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Non-Prescription Medications Linked to Dementia


Walk into any drugstore and you’ll see shelves and shelves lined with medications. Among those medications are non-prescription sleep medications such as Benadryl.


Researchers have found a significant link between the high use of these medications and an increased risk of developing dementia and Alzheimer’s.   The class of drugs called anticholinergic medications work by blocking the neurotransmitter acetylcholine in the body and brain. Some of the side effects of this are constipation, drowsiness, inability to urinate, dry mouth and eyes, dementia, and Alzheimer’s.

“Older adults should be made aware that many medications- including some available without a prescription, such as over-the-counter sleep aids- have strong anticholinergic effects.” Says Shelly Gray, lead researcher of the study.

While the link between anticholinergic drugs and an increase in dementia has been observed before in other studies, this study was more rigorous and followed up with patients through seven years after the study to establish the strength of the findings. Researchers also accessed pharmacy records to correlate the use of non-prescription drugs in their data.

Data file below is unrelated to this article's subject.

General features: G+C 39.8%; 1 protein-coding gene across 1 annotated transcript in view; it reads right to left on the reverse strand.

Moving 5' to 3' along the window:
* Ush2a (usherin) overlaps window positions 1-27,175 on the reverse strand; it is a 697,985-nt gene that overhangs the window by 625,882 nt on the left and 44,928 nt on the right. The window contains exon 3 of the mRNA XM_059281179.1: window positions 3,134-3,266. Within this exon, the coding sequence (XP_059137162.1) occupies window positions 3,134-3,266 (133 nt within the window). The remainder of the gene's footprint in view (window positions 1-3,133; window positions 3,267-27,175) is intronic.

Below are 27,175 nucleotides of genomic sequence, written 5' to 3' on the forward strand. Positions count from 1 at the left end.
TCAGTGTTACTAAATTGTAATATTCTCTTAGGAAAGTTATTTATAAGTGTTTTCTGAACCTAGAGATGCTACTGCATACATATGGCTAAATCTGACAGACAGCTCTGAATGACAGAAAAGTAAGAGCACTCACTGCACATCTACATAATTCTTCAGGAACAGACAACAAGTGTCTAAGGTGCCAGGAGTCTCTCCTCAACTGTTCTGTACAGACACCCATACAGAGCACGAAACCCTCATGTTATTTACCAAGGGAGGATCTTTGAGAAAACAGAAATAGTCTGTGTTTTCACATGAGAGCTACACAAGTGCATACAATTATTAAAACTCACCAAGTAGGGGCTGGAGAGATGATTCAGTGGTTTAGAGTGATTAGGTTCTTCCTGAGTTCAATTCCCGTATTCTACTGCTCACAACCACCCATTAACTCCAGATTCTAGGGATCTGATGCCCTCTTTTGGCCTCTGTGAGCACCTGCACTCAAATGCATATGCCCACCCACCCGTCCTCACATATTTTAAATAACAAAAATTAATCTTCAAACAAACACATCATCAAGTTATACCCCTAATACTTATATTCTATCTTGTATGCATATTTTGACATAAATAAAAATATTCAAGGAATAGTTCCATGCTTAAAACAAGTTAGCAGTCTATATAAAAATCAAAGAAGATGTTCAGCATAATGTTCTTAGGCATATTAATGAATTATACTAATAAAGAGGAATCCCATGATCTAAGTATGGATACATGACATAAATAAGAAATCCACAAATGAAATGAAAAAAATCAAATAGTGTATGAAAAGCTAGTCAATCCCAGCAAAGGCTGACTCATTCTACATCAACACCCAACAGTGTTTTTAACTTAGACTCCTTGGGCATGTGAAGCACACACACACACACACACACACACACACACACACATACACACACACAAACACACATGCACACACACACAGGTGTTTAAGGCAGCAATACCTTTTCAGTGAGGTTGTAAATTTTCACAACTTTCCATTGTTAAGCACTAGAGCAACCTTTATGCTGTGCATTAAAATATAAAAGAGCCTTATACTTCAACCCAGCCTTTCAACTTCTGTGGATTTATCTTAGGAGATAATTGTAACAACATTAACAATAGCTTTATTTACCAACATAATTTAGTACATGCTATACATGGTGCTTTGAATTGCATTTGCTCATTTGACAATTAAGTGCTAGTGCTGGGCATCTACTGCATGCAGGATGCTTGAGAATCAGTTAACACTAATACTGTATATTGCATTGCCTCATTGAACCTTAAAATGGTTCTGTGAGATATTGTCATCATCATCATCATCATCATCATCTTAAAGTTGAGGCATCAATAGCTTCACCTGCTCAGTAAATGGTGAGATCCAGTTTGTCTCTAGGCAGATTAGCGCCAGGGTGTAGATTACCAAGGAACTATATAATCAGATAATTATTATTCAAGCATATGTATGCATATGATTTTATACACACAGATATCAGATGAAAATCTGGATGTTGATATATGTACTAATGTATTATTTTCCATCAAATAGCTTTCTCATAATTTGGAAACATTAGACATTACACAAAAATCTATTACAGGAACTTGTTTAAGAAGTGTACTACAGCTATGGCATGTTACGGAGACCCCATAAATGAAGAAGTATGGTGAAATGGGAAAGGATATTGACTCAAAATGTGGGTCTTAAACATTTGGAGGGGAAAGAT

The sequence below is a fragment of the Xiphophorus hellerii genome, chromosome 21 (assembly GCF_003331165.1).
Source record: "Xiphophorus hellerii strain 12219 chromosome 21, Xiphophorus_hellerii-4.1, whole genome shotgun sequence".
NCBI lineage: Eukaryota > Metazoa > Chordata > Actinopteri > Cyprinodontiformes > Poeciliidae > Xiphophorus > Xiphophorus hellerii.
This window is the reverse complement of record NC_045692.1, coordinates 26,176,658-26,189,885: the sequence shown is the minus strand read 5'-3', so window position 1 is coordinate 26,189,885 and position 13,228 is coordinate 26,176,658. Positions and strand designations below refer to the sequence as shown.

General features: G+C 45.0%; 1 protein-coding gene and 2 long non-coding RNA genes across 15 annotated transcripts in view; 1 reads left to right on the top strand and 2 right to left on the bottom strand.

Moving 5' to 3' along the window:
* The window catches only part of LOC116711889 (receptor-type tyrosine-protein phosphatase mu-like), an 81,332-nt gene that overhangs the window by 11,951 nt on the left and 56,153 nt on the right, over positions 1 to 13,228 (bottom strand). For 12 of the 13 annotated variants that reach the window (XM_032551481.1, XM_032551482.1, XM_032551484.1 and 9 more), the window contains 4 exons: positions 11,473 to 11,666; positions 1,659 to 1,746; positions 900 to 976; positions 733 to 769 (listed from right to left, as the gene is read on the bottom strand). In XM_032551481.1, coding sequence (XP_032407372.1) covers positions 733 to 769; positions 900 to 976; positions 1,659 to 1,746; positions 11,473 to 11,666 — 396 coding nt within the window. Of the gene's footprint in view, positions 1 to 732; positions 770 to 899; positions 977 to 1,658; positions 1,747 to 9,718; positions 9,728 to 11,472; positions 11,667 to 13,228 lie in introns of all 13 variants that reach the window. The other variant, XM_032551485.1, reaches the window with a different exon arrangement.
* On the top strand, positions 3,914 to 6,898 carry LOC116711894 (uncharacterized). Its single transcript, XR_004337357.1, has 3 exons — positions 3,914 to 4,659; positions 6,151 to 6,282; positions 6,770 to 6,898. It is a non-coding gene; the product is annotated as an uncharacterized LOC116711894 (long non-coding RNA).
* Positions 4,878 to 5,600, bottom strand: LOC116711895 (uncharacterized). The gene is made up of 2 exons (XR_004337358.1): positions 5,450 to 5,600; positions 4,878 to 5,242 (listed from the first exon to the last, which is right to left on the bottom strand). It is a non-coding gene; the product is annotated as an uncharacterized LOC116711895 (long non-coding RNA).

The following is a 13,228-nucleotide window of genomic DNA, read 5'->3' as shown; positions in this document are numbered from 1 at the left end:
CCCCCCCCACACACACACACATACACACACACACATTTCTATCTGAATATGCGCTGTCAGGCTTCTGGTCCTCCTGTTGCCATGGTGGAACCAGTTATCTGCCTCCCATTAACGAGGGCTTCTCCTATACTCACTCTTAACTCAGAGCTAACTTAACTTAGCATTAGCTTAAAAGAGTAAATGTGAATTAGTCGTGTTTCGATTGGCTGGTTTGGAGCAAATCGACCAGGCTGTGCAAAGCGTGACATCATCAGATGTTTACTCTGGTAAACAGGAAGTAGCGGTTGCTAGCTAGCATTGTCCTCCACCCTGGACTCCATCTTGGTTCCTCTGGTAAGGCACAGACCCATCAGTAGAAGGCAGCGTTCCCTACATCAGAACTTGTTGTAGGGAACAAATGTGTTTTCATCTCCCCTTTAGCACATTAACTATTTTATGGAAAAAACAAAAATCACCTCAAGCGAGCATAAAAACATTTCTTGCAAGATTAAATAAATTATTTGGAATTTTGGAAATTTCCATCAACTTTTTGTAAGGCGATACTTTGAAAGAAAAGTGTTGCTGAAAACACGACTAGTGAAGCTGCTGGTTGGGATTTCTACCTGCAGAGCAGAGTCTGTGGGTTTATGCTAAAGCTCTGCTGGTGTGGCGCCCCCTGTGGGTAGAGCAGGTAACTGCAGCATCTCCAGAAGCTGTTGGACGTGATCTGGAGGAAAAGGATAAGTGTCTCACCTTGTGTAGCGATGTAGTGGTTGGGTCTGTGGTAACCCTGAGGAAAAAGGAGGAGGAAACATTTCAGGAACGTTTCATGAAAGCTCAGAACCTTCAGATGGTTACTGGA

This is also the first study to demonstrate the dose-response effect. This means that more often the drug is taken and the more cumulative amount, the higher the risk is of developing dementia. Not only that, but the negative effects of taking the drugs can persist long after the person stops taking the medication.  The most commonly used medications for those patients that developed dementia were antidepressants, antihistamines, and antimuscarinics (for bladder control).

Researchers stress the importance of speaking with your primary care physician to find out how to reduce the dosages of any current medications. It’s important to do this as soon as possible since the negative effects from taking those drugs may already have set in.  Dr. Shapero has helped hundreds of people find natural and effective alternatives for better sleep and other problems.

SOURCE: Paddock, Catharine. “Over-the-counter sleep aids linked to dementia.” Medical News Today. MediLexicon, Intl., 27 Jan. 2015. Web. 14 Nov. 2015. http://www.medicalnewstoday.com/articles/288546.php

Yours for Better Health, Dr. Shapero



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